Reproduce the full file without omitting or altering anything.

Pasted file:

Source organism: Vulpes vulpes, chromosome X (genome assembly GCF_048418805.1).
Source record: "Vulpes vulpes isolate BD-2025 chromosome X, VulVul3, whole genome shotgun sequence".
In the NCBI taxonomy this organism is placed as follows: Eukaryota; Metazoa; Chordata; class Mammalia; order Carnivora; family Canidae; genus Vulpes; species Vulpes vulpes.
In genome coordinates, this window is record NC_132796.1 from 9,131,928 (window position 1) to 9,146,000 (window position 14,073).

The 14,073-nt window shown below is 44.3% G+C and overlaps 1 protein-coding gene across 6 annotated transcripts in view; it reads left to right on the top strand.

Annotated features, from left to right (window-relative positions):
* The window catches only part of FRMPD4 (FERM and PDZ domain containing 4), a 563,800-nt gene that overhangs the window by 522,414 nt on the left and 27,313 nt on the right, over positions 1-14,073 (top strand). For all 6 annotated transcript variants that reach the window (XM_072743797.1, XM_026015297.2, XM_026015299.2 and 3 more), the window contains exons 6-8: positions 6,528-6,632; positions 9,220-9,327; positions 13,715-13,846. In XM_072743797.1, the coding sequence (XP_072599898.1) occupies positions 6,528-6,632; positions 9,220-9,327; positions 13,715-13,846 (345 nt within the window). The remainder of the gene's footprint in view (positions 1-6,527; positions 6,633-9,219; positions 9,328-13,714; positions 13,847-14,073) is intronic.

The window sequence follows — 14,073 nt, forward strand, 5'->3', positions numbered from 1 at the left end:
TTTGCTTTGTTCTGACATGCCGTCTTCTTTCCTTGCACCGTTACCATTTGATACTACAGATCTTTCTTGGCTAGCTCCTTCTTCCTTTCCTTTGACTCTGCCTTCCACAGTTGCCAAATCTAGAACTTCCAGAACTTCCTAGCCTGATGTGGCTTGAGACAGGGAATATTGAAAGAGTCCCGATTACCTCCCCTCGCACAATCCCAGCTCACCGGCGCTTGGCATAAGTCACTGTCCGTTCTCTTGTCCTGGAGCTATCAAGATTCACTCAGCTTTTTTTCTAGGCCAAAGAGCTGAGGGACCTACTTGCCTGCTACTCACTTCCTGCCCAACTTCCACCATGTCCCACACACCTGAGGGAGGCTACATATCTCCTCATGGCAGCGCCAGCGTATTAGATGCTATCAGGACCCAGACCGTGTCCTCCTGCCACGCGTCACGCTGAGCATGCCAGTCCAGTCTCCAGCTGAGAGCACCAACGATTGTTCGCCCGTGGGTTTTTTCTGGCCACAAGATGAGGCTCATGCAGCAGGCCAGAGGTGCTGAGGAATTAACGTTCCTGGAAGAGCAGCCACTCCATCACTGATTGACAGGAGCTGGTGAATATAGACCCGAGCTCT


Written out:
Source organism: Vulpes vulpes, chromosome X (genome assembly GCF_048418805.1).
Source record: "Vulpes vulpes isolate BD-2025 chromosome X, VulVul3, whole genome shotgun sequence".
In the NCBI taxonomy this organism is placed as follows: Eukaryota; Metazoa; Chordata; class Mammalia; order Carnivora; family Canidae; genus Vulpes; species Vulpes vulpes.
In genome coordinates, this window is record NC_132796.1 from 9,131,928 (window position 1) to 9,146,000 (window position 14,073).

The 14,073-nt window shown below is 44.3% G+C and overlaps 1 protein-coding gene across 6 annotated transcripts in view; it reads left to right on the top strand.

Annotated features, from left to right (window-relative positions):
* The window catches only part of FRMPD4 (FERM and PDZ domain containing 4), a 563,800-nt gene that overhangs the window by 522,414 nt on the left and 27,313 nt on the right, over positions 1-14,073 (top strand). For all 6 annotated transcript variants that reach the window (XM_072743797.1, XM_026015297.2, XM_026015299.2 and 3 more), the window contains exons 6-8: positions 6,528-6,632; positions 9,220-9,327; positions 13,715-13,846. In XM_072743797.1, the coding sequence (XP_072599898.1) occupies positions 6,528-6,632; positions 9,220-9,327; positions 13,715-13,846 (345 nt within the window). The remainder of the gene's footprint in view (positions 1-6,527; positions 6,633-9,219; positions 9,328-13,714; positions 13,847-14,073) is intronic.

The window sequence follows — 14,073 nt, forward strand, 5'->3', positions numbered from 1 at the left end:
TTTGCTTTGTTCTGACATGCCGTCTTCTTTCCTTGCACCGTTACCATTTGATACTACAGATCTTTCTTGGCTAGCTCCTTCTTCCTTTCCTTTGACTCTGCCTTCCACAGTTGCCAAATCTAGAACTTCCAGAACTTCCTAGCCTGATGTGGCTTGAGACAGGGAATATTGAAAGAGTCCCGATTACCTCCCCTCGCACAATCCCAGCTCACCGGCGCTTGGCATAAGTCACTGTCCGTTCTCTTGTCCTGGAGCTATCAAGATTCACTCAGCTTTTTTTCTAGGCCAAAGAGCTGAGGGACCTACTTGCCTGCTACTCACTTCCTGCCCAACTTCCACCATGTCCCACACACCTGAGGGAGGCTACATATCTCCTCATGGCAGCGCCAGCGTATTAGATGCTATCAGGACCCAGACCGTGTCCTCCTGCCACGCGTCACGCTGAGCATGCCAGTCCAGTCTCCAGCTGAGAGCACCAACGATTGTTCGCCCGTGGGTTTTTTCTGGCCACAAGATGAGGCTCATGCAGCAGGCCAGAGGTGCTGAGGAATTAACGTTCCTGGAAGAGCAGCCACTCCATCACTGATTGACAGGAGCTGGTGAATATAGACCCGAGCTCT